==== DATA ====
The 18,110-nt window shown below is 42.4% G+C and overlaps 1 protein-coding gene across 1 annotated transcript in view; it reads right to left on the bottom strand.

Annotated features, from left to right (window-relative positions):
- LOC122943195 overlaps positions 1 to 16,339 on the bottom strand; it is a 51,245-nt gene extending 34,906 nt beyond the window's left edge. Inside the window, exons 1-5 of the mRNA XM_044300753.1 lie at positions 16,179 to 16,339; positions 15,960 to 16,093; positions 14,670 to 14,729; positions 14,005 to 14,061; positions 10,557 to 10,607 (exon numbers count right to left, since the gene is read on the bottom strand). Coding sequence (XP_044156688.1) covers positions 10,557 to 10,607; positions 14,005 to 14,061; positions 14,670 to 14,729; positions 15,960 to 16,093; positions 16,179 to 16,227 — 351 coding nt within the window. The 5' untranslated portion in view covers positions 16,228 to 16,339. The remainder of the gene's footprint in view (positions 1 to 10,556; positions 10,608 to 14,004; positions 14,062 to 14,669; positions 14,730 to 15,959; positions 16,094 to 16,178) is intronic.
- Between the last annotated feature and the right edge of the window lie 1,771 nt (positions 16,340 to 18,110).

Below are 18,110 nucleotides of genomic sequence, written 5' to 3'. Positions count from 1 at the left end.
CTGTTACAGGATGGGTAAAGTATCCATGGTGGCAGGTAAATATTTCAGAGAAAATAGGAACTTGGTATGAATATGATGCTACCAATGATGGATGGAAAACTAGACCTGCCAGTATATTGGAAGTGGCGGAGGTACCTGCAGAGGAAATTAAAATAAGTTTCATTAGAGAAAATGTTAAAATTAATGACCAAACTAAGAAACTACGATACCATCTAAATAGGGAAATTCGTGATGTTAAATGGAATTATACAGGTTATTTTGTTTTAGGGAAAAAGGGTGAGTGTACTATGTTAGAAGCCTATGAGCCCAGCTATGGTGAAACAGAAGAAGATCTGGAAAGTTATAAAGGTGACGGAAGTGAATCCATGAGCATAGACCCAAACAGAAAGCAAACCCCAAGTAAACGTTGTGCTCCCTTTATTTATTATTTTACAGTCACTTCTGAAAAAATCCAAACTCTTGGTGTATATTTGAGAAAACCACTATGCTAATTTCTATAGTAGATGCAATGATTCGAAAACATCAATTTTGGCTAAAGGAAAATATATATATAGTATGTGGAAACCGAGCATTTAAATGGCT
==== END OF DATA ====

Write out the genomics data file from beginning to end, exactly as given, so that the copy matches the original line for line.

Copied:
The 18,110-nt window shown below is 42.4% G+C and overlaps 1 protein-coding gene across 1 annotated transcript in view; it reads right to left on the bottom strand.

Annotated features, from left to right (window-relative positions):
- LOC122943195 overlaps positions 1 to 16,339 on the bottom strand; it is a 51,245-nt gene extending 34,906 nt beyond the window's left edge. Inside the window, exons 1-5 of the mRNA XM_044300753.1 lie at positions 16,179 to 16,339; positions 15,960 to 16,093; positions 14,670 to 14,729; positions 14,005 to 14,061; positions 10,557 to 10,607 (exon numbers count right to left, since the gene is read on the bottom strand). Coding sequence (XP_044156688.1) covers positions 10,557 to 10,607; positions 14,005 to 14,061; positions 14,670 to 14,729; positions 15,960 to 16,093; positions 16,179 to 16,227 — 351 coding nt within the window. The 5' untranslated portion in view covers positions 16,228 to 16,339. The remainder of the gene's footprint in view (positions 1 to 10,556; positions 10,608 to 14,004; positions 14,062 to 14,669; positions 14,730 to 15,959; positions 16,094 to 16,178) is intronic.
- Between the last annotated feature and the right edge of the window lie 1,771 nt (positions 16,340 to 18,110).

Below are 18,110 nucleotides of genomic sequence, written 5' to 3'. Positions count from 1 at the left end.
CTGTTACAGGATGGGTAAAGTATCCATGGTGGCAGGTAAATATTTCAGAGAAAATAGGAACTTGGTATGAATATGATGCTACCAATGATGGATGGAAAACTAGACCTGCCAGTATATTGGAAGTGGCGGAGGTACCTGCAGAGGAAATTAAAATAAGTTTCATTAGAGAAAATGTTAAAATTAATGACCAAACTAAGAAACTACGATACCATCTAAATAGGGAAATTCGTGATGTTAAATGGAATTATACAGGTTATTTTGTTTTAGGGAAAAAGGGTGAGTGTACTATGTTAGAAGCCTATGAGCCCAGCTATGGTGAAACAGAAGAAGATCTGGAAAGTTATAAAGGTGACGGAAGTGAATCCATGAGCATAGACCCAAACAGAAAGCAAACCCCAAGTAAACGTTGTGCTCCCTTTATTTATTATTTTACAGTCACTTCTGAAAAAATCCAAACTCTTGGTGTATATTTGAGAAAACCACTATGCTAATTTCTATAGTAGATGCAATGATTCGAAAACATCAATTTTGGCTAAAGGAAAATATATATATAGTATGTGGAAACCGAGCATTTAAATGGCT